This game may not be a runaway success.
Originally released on the Wii U eShop, I've Got to Run has jumped onto the 3DS in I've Got to Run: Complete Edition. However complete it may claim to be, this 3DS endless runner does not feature enough content to make its completeness worthwhile.
In the typical endless runner style, you jump between platforms of various heights and see how far you can go. There are six characters to play as, including two other marshmallow people, and a cameo from Armillo, a character from a Wii U indie game of the same name. Roy the Marshmallow Boy is the first character available; however, none of them provide variation when it comes to actual jumping physics.
The characters and the six available gameplay modes are unlocked with minimal effort. I had all of them unlocked within an hour. That being said, this game works better when played in short bursts or else it becomes boring.
Modes are differentiated by backgrounds and names. Endless Classic and Endless Double offer left to right platforming at a moderate pace, with the latter offering players a double jump. Besides the faster pace, the kitchen setting of Classic becomes a castle in Double. Endless Special speeds up as you collect arrow icons that increase the speed. It is the best of the six modes, because it can become more of a challenge to avoid the icons that slow you down. Endless Expert is basically Double mode but faster. Flight lets you jump multiple times in a row, more than the two in Double, and it is set in the sky. Finally, Flip is a mirrored view, so the game is played right to left.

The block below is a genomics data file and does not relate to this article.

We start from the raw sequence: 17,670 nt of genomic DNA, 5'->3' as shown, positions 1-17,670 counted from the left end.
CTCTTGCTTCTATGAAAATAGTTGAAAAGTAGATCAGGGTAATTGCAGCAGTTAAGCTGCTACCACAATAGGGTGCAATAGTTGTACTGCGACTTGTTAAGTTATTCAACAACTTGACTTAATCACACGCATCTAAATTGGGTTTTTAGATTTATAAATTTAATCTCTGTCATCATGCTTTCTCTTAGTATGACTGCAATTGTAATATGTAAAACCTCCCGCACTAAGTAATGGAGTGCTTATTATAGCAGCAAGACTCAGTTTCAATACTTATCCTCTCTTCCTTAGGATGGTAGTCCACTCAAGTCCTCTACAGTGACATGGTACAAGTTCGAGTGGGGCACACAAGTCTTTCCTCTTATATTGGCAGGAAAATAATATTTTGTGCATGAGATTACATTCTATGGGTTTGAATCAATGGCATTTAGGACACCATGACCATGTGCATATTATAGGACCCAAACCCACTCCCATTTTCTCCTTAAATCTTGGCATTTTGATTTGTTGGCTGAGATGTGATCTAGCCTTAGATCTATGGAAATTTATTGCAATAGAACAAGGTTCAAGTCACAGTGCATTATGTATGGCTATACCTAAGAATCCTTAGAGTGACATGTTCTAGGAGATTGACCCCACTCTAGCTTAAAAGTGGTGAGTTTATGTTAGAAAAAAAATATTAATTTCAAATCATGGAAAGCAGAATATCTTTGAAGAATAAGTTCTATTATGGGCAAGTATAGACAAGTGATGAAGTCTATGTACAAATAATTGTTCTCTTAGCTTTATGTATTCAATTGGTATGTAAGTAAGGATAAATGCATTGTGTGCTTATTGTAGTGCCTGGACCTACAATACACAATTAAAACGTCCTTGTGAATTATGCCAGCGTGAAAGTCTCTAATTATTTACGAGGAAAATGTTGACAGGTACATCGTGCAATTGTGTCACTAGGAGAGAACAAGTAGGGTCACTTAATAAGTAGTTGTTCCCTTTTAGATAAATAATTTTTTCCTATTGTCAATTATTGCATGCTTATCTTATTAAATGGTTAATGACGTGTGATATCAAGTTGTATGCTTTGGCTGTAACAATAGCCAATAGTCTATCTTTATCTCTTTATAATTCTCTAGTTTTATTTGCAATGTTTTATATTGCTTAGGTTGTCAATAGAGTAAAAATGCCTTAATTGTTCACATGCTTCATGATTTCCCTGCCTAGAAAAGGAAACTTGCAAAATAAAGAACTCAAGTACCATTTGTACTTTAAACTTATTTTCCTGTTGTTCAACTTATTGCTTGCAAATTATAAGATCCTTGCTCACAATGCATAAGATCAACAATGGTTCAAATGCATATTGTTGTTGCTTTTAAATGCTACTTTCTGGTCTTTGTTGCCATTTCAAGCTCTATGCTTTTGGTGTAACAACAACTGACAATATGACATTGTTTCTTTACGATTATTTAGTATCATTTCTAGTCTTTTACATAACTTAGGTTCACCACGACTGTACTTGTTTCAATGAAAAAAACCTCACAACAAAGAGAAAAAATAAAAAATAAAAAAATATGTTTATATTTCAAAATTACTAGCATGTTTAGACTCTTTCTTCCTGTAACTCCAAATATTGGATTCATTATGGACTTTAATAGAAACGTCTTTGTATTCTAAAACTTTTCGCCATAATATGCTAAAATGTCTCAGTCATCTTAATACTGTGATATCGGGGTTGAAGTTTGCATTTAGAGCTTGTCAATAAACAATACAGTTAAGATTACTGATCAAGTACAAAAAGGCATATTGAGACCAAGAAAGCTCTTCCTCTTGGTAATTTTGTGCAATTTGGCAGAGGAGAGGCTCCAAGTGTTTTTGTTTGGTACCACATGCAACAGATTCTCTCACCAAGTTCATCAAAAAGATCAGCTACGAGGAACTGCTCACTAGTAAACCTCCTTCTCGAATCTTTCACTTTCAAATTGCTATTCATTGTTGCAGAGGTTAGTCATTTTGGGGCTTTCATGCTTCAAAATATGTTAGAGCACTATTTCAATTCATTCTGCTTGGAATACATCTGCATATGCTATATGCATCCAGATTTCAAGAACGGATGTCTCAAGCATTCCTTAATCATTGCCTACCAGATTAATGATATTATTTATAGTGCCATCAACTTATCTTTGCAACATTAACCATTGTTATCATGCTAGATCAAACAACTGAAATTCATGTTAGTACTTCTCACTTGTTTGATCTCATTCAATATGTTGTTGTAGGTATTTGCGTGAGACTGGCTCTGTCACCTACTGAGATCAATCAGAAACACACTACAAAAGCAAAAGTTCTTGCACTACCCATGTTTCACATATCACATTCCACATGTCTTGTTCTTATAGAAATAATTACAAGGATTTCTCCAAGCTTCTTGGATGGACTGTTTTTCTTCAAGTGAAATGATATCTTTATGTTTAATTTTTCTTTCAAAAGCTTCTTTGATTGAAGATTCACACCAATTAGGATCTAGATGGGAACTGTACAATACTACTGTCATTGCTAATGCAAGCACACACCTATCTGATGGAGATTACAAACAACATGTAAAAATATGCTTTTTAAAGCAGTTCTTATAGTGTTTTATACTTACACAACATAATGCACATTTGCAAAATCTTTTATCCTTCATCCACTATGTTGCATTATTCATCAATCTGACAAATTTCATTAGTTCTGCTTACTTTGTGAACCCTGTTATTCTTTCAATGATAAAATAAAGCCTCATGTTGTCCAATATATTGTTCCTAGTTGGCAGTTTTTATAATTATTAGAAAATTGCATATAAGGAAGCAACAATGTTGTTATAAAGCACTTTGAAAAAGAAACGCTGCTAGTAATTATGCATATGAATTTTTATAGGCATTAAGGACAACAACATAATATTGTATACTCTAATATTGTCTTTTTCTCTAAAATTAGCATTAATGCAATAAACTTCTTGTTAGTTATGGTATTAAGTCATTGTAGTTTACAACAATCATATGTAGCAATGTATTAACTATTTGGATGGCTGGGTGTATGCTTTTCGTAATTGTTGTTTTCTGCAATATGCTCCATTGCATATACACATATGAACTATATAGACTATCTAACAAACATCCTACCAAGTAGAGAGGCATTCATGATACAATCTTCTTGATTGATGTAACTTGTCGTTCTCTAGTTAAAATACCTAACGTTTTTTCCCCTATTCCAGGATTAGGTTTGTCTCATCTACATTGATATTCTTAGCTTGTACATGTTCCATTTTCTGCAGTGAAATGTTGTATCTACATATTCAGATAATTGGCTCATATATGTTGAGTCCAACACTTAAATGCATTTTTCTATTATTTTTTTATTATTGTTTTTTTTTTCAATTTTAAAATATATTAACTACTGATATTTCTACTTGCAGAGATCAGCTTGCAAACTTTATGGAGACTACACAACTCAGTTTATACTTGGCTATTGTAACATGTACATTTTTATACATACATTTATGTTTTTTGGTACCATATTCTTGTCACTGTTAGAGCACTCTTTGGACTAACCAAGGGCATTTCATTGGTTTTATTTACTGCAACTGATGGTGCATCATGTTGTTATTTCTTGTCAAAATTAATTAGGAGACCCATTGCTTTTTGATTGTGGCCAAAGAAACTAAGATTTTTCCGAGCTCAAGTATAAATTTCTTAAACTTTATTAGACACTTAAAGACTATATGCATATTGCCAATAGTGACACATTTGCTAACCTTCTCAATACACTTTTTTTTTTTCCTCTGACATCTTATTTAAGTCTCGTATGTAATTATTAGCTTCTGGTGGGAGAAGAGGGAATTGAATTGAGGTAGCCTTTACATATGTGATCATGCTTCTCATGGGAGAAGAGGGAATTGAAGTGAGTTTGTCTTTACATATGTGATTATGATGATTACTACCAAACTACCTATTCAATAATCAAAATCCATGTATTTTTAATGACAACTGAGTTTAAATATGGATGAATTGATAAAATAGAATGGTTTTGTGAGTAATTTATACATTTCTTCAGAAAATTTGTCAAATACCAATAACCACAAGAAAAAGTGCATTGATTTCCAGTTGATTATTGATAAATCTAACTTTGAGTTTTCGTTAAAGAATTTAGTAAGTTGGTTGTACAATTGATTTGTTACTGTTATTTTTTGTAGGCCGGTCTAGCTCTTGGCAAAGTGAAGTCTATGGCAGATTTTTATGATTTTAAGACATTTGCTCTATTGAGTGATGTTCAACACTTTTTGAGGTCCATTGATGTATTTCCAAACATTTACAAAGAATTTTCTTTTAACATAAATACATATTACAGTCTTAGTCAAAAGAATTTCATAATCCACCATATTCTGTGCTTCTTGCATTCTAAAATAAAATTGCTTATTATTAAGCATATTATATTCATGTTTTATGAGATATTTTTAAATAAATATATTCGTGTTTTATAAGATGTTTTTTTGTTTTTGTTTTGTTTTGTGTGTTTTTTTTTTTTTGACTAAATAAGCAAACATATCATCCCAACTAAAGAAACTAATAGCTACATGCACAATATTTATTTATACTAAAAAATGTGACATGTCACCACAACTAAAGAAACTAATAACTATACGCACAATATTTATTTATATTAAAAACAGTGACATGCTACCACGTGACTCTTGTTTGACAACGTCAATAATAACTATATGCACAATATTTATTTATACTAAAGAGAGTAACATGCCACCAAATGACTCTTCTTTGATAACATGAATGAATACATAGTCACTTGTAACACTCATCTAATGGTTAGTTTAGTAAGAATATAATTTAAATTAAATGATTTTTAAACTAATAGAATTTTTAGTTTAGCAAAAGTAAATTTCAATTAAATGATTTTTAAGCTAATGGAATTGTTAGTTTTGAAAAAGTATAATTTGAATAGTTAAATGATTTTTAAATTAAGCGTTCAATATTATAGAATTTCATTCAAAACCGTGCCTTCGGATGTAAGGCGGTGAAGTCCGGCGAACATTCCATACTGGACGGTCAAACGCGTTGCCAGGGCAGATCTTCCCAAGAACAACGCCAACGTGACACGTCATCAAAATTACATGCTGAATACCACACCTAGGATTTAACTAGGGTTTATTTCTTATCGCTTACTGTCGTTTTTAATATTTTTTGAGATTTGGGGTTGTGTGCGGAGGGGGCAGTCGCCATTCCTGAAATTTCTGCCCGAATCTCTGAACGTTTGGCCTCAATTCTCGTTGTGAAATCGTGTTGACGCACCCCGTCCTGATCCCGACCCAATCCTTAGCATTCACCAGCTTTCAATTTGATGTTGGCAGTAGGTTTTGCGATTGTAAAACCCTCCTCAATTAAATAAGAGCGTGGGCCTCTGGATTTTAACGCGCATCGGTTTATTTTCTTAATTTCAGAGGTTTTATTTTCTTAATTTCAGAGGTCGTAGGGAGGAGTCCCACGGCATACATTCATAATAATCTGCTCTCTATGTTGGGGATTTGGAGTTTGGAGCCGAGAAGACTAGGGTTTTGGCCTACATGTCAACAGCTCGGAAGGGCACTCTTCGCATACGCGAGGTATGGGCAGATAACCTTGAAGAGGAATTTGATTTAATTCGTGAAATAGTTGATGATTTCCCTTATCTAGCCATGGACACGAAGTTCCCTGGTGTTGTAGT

As a side-scrolling endless runner, the platforming consists of timing jumps. The design of each mode's endless map is beyond simple. Classic mode's kitchen setting has you platform off plates and other dishware. However, all the platforms are floating in the air, so the action is completely detached from the background. You can actually cover the scenery with a curtain by pressing the X button. Also, if you just want to jump automatically, you can hold the Circle Pad up. The 3D effect is actually used well on the rather bland visuals. The environments are rendered in 3D, though some of the items in the backgrounds are actually flat, which becomes apparent when using the game's slightly “to the side” view that is available in all six modes. The only background worth looking at is the space background in Endless Special. One notable problem is the lack of online leader-boards. Instead, there is a score page that you can post on Miiverse.
I'm not going to say you should run away from I've Got to Run: Complete Edition, but I wouldn't recommend running towards it either. In general, I feel that it is a below-average endless runner that can provide some entertainment in short bursts.